Viruses such as HIV and Hepatitis C (HCV) replicate rapidly and with high transcription error rates, which may facilitate their escape from immune detection through the encoding of mutations at key positions within human leukocyte antigen (HLA)-specific peptides, thus impeding T-cell recognition. Large-scale population-based host-viral association studies are conducted as hypothesis-generating analyses which aim to determine the positions within the viral sequence at which host HLA immune pressure may have led to these viral escape mutations. When transmission of the virus to the host is HLA-associated, however, standard tests of association can be confounded by the viral relatedness of contemporarily circulating viral sequences, as viral sequences descended from a common ancestor may share inherited patterns of polymorphisms, termed founder effects. Recognizing the correspondence between this problem and the confounding of case-control genome-wide association studies by population stratification, we adapt methods taken from that field to the analysis of host-viral associations. In particular, we consider methods based on principal components analysis within a logistic regression framework motivated by alternative formulations in the Frisch-Waugh-Lovell Theorem. We demonstrate via simulation their utility in detecting true host-viral associations whilst minimizing confounding by associations generated by founder effects. The proposed methods incorporate relatively robust, standard statistical procedures which can be easily implemented using widely available software, and provide alternatives to the more complex computer intensive methods often implemented in this area.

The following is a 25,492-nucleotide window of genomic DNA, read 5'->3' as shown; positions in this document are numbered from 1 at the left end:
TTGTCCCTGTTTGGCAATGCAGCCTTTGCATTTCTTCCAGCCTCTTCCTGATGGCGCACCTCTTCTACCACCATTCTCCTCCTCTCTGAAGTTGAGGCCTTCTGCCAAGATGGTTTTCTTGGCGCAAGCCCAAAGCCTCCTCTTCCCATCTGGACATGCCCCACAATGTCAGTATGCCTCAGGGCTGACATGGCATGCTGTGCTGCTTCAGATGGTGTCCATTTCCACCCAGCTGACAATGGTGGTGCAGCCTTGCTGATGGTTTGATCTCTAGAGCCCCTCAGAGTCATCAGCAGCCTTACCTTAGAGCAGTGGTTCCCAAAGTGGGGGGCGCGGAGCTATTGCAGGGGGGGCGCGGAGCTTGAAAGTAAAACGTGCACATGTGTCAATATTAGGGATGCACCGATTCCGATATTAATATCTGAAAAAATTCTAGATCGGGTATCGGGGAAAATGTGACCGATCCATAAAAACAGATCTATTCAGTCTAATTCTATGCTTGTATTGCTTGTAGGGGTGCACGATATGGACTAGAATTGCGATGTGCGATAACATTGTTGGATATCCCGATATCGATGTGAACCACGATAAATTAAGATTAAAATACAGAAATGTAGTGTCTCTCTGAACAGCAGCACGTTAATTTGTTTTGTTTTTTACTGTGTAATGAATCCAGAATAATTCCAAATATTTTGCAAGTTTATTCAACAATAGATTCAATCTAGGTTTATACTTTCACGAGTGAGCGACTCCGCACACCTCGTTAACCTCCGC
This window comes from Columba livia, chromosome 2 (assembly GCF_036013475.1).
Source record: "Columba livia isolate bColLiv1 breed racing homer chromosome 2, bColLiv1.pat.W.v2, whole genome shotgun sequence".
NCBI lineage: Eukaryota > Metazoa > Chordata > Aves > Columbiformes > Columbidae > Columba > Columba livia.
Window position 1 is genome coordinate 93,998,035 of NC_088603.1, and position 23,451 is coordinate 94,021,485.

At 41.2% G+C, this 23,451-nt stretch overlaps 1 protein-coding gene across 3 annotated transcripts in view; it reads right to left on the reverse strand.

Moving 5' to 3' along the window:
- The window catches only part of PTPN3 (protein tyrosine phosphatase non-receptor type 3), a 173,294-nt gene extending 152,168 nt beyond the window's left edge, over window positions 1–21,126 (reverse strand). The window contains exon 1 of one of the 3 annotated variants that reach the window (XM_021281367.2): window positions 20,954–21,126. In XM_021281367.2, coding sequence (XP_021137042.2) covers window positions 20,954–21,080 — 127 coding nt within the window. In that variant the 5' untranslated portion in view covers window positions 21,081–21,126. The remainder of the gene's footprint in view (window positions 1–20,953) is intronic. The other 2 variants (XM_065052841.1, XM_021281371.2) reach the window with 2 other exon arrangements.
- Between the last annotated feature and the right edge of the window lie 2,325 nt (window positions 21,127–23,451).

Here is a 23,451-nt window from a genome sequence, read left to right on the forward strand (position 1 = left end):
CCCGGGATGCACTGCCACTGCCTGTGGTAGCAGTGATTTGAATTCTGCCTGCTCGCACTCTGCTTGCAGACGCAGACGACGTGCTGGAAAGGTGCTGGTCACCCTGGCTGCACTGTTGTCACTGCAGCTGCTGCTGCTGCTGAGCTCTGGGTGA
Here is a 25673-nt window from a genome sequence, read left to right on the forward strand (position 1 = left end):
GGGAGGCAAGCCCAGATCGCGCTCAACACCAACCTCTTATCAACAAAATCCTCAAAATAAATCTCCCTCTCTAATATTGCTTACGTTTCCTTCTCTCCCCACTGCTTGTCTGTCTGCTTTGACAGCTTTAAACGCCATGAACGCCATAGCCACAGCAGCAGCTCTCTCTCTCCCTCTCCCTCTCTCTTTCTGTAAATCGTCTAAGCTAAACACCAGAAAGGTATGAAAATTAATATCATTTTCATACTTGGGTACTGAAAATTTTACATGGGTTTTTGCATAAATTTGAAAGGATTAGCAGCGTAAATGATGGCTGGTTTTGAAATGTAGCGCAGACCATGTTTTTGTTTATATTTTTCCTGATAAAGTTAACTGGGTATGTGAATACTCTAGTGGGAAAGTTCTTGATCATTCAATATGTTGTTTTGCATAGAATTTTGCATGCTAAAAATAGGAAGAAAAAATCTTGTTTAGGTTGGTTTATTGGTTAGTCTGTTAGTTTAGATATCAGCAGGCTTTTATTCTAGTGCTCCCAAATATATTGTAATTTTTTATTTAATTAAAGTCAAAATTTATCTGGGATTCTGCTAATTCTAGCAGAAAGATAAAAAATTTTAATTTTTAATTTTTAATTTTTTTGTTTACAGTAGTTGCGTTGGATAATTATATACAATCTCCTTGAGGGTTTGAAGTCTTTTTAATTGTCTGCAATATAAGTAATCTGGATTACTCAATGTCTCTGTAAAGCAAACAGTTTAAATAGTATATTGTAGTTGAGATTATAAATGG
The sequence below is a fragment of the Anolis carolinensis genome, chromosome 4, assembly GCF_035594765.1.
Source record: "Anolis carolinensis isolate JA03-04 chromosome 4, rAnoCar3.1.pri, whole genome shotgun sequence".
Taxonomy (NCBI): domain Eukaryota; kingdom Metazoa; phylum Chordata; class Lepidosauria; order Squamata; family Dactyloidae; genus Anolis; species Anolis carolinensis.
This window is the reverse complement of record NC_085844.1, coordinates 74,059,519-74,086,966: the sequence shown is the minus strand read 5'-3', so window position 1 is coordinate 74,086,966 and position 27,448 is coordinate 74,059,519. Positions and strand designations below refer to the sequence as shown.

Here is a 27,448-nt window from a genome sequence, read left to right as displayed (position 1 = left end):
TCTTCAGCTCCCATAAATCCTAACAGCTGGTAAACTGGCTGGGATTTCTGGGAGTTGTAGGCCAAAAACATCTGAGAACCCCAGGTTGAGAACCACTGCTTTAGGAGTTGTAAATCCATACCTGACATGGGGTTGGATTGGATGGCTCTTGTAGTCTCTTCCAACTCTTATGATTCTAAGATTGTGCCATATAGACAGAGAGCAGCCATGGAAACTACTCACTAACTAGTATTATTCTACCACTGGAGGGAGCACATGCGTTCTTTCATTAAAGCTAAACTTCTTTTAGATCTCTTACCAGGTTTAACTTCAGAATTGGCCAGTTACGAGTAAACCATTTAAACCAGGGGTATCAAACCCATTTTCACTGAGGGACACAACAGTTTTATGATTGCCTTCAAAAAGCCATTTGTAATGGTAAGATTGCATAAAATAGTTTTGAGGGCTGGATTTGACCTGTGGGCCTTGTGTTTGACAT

©2012 Walter de Gruyter GmbH & Co. KG, Berlin/Boston